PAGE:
Although the phenology of bat migration has been investigated at the population level, the timing and energy management of individual bats is poorly understood. Early arrival on the summering grounds with ample energy stores may give a fitness advantage to females preparing to raise pups. In contrast, there is no such fitness gain for males because they invest in mating during autumn. We use 3 years of capture data to investigate sex differences in spring migration passage date and body composition of Lasionycteris noctivagans. We predicted that females would arrive earlier in the spring and maintain greater fat stores than males. Females passed through the study site earlier and had more fat than males in 2 of 3 study years. Cold weather appeared to delay female migration and to deplete fat stores but did not appear to affect the passage date or fat stores of males. Our findings indicate that sex differences occur in the timing and energy management decisions of bats during spring migration. We postulate this difference in migration strategy is related to the increased demands of reproduction once females arrive at their summering grounds. Our results also suggest that females' fuel migration with energy acquired en route to a greater extent than males.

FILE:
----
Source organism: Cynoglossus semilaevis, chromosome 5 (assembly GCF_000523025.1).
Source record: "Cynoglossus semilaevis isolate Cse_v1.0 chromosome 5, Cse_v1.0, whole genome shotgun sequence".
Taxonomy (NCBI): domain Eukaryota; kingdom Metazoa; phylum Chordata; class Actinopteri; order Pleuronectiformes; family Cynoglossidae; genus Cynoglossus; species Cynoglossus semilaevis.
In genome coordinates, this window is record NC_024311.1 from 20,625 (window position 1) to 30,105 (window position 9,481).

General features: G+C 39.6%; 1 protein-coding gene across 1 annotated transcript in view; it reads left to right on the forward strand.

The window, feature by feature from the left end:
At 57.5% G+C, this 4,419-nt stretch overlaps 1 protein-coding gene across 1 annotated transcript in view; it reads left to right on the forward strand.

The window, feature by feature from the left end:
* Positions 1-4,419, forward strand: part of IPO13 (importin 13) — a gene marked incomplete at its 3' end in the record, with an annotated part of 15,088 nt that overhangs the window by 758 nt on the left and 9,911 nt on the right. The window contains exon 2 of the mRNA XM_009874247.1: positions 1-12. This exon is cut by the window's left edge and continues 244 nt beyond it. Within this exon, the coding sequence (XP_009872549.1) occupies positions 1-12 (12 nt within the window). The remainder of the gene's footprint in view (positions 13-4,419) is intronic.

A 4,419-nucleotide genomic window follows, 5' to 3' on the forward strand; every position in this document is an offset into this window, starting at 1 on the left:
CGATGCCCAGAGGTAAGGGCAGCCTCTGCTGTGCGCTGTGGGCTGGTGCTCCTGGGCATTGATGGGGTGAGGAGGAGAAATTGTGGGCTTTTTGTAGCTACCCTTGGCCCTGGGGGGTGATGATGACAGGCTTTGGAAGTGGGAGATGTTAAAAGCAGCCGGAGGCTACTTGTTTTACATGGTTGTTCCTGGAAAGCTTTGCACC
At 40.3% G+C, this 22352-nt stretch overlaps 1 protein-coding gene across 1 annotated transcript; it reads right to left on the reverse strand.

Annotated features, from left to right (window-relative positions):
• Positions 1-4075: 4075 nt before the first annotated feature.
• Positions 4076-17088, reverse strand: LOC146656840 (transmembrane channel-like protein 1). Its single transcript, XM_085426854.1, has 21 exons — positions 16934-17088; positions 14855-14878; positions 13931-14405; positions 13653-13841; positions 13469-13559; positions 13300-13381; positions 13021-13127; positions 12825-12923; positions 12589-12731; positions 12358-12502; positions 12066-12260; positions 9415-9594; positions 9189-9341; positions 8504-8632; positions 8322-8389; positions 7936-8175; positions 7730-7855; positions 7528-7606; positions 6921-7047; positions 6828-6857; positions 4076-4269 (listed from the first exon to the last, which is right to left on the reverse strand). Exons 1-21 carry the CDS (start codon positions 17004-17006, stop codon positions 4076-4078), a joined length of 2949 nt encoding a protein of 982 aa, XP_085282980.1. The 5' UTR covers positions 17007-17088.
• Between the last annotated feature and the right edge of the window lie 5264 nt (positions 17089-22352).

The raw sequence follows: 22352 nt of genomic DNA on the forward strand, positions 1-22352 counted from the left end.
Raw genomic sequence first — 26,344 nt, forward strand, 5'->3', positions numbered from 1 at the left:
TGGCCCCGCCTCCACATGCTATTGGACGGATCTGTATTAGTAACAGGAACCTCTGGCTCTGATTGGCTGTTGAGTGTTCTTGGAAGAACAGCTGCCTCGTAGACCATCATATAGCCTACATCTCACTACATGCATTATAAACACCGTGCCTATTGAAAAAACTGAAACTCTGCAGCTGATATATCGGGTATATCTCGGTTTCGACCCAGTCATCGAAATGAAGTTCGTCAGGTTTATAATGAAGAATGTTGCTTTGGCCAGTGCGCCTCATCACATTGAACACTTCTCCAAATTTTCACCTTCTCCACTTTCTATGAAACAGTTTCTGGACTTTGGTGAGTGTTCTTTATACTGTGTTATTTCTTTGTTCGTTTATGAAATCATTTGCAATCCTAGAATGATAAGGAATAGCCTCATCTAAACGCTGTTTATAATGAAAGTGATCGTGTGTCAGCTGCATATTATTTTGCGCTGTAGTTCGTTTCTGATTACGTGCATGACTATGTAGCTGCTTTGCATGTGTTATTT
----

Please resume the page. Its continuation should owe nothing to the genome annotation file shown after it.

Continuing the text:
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Vol. 97 • No. 6